Sadly, there are about two divorces every minute in the United States today, which adds up to more than 875,000 divorces a year. Divorce has become incredibly common, with between 40-50% of first marriages ending in divorce and about 60% of second marriages ending in divorce, according to researchers. Furthermore, most of these marriages end after about nine years. The divorce process can often be long and arduous, particularly if it's a contested divorce. But no matter the situation, virtually all couples will seek out divorce lawyers to aid with the process.
Why Do I Need a Divorce Lawyer?
At the most basic level, you will need legal advice when dealing with a legal problem. If you're seeking child custody rights or have a large amount of assets and property to divide, a divorce lawyer becomes even more necessary to protect each party's interests and to make sure that things are handled fairly.
Divorce can also be a stressful time, and having a divorce lawyer who will handle paperwork, negotiations, and family court proceedings can often relieve some of the anxiety and stress. And if you have been a victim of domestic abuse, you should absolutely seek out a divorce lawyer for protection. This is doubly true if you have children who will also be affected by the divorce's outcome.
And, of course, if your partner has engaged a lawyer for his or her side, it's wise to lawyer up yourself, just in case.
How Can a Contested Divorce Make Things More Complicated?
If you have a contested divorce, then there's going to be conflict ahead. A contested divorce occurs when a partner either does not agree to the divorce or how the divorce should be conducted. For example, they may may feel entitled to more of the assets, refuse to assume debt, alimony, or child support, or fight for more custody than the other party feels is fair.
In these cases, where the interests are not aligned, lawyers are needed to help the two parties come to an agreement. Often, they'll try for a settlement before the case actually goes to court. A ruling from a family court will often hurt one party's interests, as the court's decision will be final. That's why many divorce lawyers will try to help spouses reach a settlement on mutually agreeable terms.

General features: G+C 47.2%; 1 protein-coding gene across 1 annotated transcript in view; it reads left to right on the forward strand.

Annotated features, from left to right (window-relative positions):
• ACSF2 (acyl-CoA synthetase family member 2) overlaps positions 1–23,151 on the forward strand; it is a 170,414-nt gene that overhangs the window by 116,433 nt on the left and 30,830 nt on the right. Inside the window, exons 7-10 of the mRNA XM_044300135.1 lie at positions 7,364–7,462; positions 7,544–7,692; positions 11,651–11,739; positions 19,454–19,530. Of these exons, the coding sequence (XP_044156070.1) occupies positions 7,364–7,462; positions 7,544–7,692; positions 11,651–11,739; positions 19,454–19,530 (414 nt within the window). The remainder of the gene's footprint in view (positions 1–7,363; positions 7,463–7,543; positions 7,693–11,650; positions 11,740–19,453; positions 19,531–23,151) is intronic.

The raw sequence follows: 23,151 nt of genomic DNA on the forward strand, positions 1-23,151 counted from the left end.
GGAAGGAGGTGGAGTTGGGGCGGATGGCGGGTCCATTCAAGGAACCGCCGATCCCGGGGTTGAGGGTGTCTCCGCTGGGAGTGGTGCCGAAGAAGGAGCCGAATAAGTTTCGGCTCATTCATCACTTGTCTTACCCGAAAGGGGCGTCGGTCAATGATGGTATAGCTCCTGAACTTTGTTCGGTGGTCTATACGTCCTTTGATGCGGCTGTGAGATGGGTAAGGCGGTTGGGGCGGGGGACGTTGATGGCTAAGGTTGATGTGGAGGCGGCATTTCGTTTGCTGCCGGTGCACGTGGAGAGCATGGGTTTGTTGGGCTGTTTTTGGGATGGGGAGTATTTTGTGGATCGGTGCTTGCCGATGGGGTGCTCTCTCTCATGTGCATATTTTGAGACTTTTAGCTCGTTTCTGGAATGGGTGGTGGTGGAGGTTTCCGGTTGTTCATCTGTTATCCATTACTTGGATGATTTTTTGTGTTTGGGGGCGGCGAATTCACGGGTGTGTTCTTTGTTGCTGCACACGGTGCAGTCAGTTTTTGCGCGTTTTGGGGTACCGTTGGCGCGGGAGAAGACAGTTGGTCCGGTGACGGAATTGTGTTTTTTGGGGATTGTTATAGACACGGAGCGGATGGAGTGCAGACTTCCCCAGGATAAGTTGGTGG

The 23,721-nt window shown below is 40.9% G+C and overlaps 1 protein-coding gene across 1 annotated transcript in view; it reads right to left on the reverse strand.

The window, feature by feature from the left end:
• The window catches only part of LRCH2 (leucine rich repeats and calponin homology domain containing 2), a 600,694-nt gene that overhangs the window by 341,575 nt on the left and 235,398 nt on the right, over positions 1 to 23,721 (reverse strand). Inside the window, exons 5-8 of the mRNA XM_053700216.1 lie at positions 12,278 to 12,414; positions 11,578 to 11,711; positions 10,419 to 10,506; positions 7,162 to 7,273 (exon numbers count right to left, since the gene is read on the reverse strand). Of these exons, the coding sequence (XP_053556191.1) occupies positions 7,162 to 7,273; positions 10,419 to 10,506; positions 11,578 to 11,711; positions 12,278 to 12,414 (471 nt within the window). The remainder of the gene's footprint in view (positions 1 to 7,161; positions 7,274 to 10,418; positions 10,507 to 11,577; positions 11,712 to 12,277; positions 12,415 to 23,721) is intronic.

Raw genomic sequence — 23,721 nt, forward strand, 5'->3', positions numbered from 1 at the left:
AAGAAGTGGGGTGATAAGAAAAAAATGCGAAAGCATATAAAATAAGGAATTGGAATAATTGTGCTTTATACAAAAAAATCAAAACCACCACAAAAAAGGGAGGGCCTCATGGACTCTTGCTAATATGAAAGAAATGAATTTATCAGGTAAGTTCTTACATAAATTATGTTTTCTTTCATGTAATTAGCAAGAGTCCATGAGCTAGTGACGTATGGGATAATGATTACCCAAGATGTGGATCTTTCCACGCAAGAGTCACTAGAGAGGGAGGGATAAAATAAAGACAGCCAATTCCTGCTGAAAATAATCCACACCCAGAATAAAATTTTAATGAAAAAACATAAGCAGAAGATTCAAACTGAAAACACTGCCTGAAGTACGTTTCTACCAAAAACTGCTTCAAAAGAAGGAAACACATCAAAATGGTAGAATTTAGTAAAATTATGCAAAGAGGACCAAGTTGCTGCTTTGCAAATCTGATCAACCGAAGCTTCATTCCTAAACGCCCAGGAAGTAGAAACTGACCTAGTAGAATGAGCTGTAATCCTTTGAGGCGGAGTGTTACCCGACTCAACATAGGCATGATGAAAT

There are a lot of emotional, financial, and legal threads tied up in a contested divorce; hiring a lawyer is essential for navigating these complexities in a rational and sensible fashion.
Are There Other Alternatives Other Than Litigation for Divorce?
So long as the partners can reach an agreement, there is no need for a formal proceeding in court. That's why mediation is often a popular method for divorcing couples who don't want to go to court. A neutral mediator will help the divorcing parties figure out an agreement that covers issues like child custody, visitation, alimony, division of assets, and more. The mediator will have a thorough understanding of family law and must not be aligned with either party. Lawyers should still be consulted during the mediation process, especially before the final settlement is signed. Mediation can help keep legal costs down and resolve a divorce in a more peaceful manner, which benefits your future relationship with an ex-partner. If you were hoping to keep your relationship civil or become good co-parents, then this is often the ideal path to take.
Likewise, a collaborative divorce requires two lawyers who can work out a divorce agreement on behalf of their respective clients. Instead of a mediator, each lawyer argues for your best interests. However, if the agreement is not reached, both of the attorneys have to leave the case and new attorneys must be found before you can try again.
Just as every relationship and marriage is different, every divorce will also be different. Depending on the marriage - and why it's ending - you'll take a different approach to divorce. However, if you want someone to look out for your interests, then you should speak with a divorce lawyer as soon as possible.